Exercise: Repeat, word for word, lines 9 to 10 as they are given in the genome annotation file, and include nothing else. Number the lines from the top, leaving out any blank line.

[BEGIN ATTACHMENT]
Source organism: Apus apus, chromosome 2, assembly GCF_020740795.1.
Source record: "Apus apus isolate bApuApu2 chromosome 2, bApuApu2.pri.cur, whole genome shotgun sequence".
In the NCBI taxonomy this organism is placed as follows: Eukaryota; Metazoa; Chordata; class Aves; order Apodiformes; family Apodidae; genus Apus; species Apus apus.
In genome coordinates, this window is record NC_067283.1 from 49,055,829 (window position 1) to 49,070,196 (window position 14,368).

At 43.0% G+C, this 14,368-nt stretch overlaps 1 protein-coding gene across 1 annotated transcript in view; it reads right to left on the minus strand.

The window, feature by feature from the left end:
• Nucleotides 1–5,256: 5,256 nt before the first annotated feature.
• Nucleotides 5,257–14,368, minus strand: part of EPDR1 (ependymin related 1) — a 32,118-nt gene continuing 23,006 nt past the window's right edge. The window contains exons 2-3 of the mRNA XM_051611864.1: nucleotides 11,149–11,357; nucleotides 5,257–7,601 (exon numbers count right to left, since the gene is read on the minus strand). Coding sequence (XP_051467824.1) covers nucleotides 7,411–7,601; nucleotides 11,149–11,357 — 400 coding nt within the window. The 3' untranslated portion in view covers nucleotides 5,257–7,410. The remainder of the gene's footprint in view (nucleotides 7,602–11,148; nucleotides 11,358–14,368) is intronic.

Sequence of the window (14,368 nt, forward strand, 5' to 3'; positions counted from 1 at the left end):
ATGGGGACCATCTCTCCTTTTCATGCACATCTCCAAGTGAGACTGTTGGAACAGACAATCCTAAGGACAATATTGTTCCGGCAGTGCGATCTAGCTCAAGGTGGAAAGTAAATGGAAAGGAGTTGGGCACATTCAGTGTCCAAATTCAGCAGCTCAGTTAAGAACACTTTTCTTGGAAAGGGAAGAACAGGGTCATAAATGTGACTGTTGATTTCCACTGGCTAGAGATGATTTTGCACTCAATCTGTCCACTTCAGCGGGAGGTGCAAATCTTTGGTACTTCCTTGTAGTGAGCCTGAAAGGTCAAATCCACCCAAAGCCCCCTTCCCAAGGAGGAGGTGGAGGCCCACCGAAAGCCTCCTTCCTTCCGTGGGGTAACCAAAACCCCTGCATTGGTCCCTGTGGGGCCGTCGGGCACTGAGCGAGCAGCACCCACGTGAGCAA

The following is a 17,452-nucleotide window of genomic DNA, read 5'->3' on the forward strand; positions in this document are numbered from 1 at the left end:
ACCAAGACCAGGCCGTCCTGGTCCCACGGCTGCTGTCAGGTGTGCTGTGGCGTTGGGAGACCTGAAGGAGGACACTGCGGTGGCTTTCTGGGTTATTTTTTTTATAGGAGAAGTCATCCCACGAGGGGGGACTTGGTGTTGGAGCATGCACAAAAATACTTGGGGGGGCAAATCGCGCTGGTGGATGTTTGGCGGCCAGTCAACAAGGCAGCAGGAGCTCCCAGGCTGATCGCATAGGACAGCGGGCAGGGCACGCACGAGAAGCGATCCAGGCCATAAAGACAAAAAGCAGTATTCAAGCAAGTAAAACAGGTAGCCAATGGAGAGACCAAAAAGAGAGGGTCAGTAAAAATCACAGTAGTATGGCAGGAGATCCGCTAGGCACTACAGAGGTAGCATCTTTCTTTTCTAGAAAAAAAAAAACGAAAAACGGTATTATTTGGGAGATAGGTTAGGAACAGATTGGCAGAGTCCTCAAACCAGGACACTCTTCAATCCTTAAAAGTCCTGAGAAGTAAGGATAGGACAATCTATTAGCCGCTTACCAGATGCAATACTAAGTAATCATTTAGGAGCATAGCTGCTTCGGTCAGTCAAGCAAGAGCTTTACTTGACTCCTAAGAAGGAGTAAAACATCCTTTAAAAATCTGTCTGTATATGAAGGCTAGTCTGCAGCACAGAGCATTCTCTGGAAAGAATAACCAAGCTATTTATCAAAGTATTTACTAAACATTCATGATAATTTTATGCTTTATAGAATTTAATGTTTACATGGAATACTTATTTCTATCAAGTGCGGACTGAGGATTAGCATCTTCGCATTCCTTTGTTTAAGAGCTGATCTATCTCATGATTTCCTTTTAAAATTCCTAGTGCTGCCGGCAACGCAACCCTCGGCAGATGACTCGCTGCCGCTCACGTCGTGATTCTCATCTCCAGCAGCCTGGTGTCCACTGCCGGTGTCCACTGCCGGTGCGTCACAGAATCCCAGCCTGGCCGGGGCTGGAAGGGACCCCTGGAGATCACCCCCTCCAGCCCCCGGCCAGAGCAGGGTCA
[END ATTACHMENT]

Sequence of the window (14,368 nt, forward strand, 5' to 3'; positions counted from 1 at the left end):
ATGGGGACCATCTCTCCTTTTCATGCACATCTCCAAGTGAGACTGTTGGAACAGACAATCCTAAGGACAATATTGTTCCGGCAGTGCGATCTAGCTCAAGGTGGAAAGTAAATGGAAAGGAGTTGGGCACATTCAGTGTCCAAATTCAGCAGCTCAGTTAAGAACACTTTTCTTGGAAAGGGAAGAACAGGGTCATAAATGTGACTGTTGATTTCCACTGGCTAGAGATGATTTTGCACTCAATCTGTCCACTTCAGCGGGAGGTGCAAATCTTTGGTACTTCCTTGTAGTGAGCCTGAAAGGTCAAATCCACCCAAAGCCCCCTTCCCAAGGAGGAGGTGGAGGCCCACCGAAAGCCTCCTTCCTTCCGTGGGGTAACCAAAACCCCTGCATTGGTCCCTGTGGGGCCGTCGGGCACTGAGCGAGCAGCACCCACGTGAGCAA